New Asbestos Worker Protection Law Takes Effect
October 12, 2012
Maryland’s new asbestos workers protection law took effect earlier this month.
The dangers of asbestos have been known for many years now, but that hasn’t stopped some unscrupulous businesses from endangering their workers by carelessly exposing them to the toxic mineral. Ironically, some of those businesses are asbestos abatement companies that are supposed to remove, contain and dispose of asbestos safely. That’s why laws like Maryland’s workers protection law are necessary.
Maryland lawmakers were reportedly moved to act following a 2011 report by the Laborers’ Mid-Atlantic Regional Organizing Coalition (MAROC). According to MAROC’s Toxic Exposure report, workers in the Mid-Atlantic’s asbestos abatement industry routinely fall victim to asbestos-related violations and weak safety regulations.
As part of MAROC’s year-long study, college student Ernest Ojito worked undercover for half a dozen asbestos abatement contractors. During that time, he discovered that many of these contractors ignore licensing and training requirements and cut corners on safety to save money. He also found that some asbestos abatement training centers don’t bother to actually train asbestos workers.
Concerns about violations by asbestos abatement companies aren’t limited to the Mid-Atlantic. Here are updates on a few of the many asbestos abatement scandals we’ve reported on in recent months:
- Julie Rosati and David Harder stored trash bags filled with asbestos in a self-storage locker. Their unlicensed asbestos abatement company, which used a name similar to a well-known removal company, couldn’t afford to properly dispose of asbestos removed from schools and other public buildings.
Update: In July, the pair pled guilty to violating Massachusetts environmental laws. Harder was sentenced to 30 days in jail, although the prosecutor had argued for at least one year.
- In May, OSHA cited Aria Contracting Corp. for violating safety standards and proposed $56,000 in fines. The New York abatement company allegedly used untrained workers, failed to monitor asbestos levels, provided defective safety equipment to workers and failed to properly supervise abatement at a Buffalo work site. According to an OSHA press release, the company was given 15 days to comply with safety standards.
Update: OSHA hasn’t released any further information on the citations and whether Aria has complied. But around the same time OSHA announced the citations, the Buffalo Municipal Housing Authority raised eyebrows by awarding a $3.3 million contract to Aria for abatement work at a Buffalo housing project. When criticized for the decision to hire the company without taking bids and despite its history of asbestos violations, representatives for the Housing Authority claimed they faced an “emergency situation.”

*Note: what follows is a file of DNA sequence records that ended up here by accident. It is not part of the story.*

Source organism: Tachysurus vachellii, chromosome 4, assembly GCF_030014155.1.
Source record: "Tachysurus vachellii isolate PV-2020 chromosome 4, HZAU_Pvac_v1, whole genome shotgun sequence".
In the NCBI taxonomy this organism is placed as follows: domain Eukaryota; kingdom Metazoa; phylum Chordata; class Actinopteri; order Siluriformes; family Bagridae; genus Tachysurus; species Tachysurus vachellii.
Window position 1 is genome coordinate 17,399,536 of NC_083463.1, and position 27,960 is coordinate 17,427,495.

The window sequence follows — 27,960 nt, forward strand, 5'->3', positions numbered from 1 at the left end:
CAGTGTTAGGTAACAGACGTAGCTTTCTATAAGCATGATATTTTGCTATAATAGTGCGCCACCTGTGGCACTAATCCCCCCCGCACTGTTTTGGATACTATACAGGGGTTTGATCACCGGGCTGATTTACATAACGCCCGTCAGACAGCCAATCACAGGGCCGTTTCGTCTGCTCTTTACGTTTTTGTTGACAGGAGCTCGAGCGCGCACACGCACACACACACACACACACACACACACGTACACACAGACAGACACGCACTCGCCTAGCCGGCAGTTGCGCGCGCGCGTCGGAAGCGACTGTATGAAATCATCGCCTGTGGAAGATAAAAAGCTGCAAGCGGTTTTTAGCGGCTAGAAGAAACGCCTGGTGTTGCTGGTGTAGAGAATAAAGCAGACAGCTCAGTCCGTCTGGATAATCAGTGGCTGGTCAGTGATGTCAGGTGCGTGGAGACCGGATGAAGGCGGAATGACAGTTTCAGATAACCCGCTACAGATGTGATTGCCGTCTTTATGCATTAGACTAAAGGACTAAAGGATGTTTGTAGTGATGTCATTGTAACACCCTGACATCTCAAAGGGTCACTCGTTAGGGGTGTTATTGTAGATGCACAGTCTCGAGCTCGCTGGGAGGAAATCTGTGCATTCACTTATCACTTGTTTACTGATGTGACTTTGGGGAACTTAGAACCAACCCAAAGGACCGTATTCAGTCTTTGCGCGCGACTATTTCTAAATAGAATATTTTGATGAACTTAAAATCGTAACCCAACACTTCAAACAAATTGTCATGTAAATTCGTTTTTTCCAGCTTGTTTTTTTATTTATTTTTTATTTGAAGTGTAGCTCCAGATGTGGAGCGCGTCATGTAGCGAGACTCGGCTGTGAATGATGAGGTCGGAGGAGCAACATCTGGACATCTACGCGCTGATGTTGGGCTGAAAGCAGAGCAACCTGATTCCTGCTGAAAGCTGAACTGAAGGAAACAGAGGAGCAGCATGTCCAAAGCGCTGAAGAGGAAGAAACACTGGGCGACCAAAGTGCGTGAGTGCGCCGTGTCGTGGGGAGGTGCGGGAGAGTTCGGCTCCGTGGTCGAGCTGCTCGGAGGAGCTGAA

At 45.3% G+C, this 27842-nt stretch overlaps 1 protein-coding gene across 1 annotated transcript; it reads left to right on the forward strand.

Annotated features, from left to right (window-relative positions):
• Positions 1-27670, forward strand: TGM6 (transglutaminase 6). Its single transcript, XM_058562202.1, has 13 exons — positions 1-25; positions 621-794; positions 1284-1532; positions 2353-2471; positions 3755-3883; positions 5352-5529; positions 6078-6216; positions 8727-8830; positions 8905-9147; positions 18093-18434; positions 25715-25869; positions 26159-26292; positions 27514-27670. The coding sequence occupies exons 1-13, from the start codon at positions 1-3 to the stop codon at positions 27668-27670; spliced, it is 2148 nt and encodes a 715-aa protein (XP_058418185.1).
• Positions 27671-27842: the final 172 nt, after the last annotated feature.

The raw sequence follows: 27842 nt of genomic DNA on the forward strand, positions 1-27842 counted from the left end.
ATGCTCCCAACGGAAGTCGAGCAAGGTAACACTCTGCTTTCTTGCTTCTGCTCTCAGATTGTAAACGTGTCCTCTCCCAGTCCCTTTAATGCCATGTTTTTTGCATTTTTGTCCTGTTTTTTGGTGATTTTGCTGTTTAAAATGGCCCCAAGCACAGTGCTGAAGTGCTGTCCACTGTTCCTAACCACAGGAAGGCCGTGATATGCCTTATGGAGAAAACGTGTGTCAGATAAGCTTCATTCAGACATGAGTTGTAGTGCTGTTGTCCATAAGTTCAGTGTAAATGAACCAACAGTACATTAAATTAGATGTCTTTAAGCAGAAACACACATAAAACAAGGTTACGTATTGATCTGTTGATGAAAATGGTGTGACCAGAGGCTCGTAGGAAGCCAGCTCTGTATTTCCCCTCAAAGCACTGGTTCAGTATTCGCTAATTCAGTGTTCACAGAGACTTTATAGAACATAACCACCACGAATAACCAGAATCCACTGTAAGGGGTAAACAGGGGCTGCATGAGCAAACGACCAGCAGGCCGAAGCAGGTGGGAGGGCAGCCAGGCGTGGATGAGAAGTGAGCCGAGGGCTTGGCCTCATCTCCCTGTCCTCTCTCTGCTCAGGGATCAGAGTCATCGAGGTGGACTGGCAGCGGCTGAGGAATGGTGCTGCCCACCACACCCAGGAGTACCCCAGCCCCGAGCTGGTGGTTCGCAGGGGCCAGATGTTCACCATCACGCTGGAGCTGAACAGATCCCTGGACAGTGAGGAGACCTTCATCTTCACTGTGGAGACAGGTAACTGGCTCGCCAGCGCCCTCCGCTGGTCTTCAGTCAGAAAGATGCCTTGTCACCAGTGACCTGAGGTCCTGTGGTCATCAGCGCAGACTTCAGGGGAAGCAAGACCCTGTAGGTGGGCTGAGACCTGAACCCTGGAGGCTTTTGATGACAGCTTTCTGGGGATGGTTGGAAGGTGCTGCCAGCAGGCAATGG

- Three Tennessee men were accused of illegally handling asbestos at a Chattanooga salvage site. They used untrained workers, including homeless men, to remove the asbestos and didn’t even bother to provide protective equipment. Dust from their salvage and demolition also affected others when it drifted into neighboring properties. The men lied to federal investigators to cover up their wrongdoing. In January, a jury found the men and their company guilty of violating the Clean Air Act and obstructing justice.
Update: Earlier this month, a federal judge imposed almost $80,000 in fines and restitution. He also sentenced all three men to jail time ranging from 18 to 48 months.
- Hopefully, Maryland’s new law will help protect the state’s asbestos workers from similar misconduct. The law increases the maximum penalty for violating asbestos removal laws from $5,000 to $25,000. Money collected from these fines will go into an Asbestos Worker Protection Fund, where it will be used to strengthen the enforcement of asbestos removal laws while promoting asbestos worker safety. The law also ensures that training and accreditation requirements meet federal standards and that testing is administered by independent organizations.
Is there something in the legal realm you would like Karen to discuss? Let us know in the comments below or on Facebook.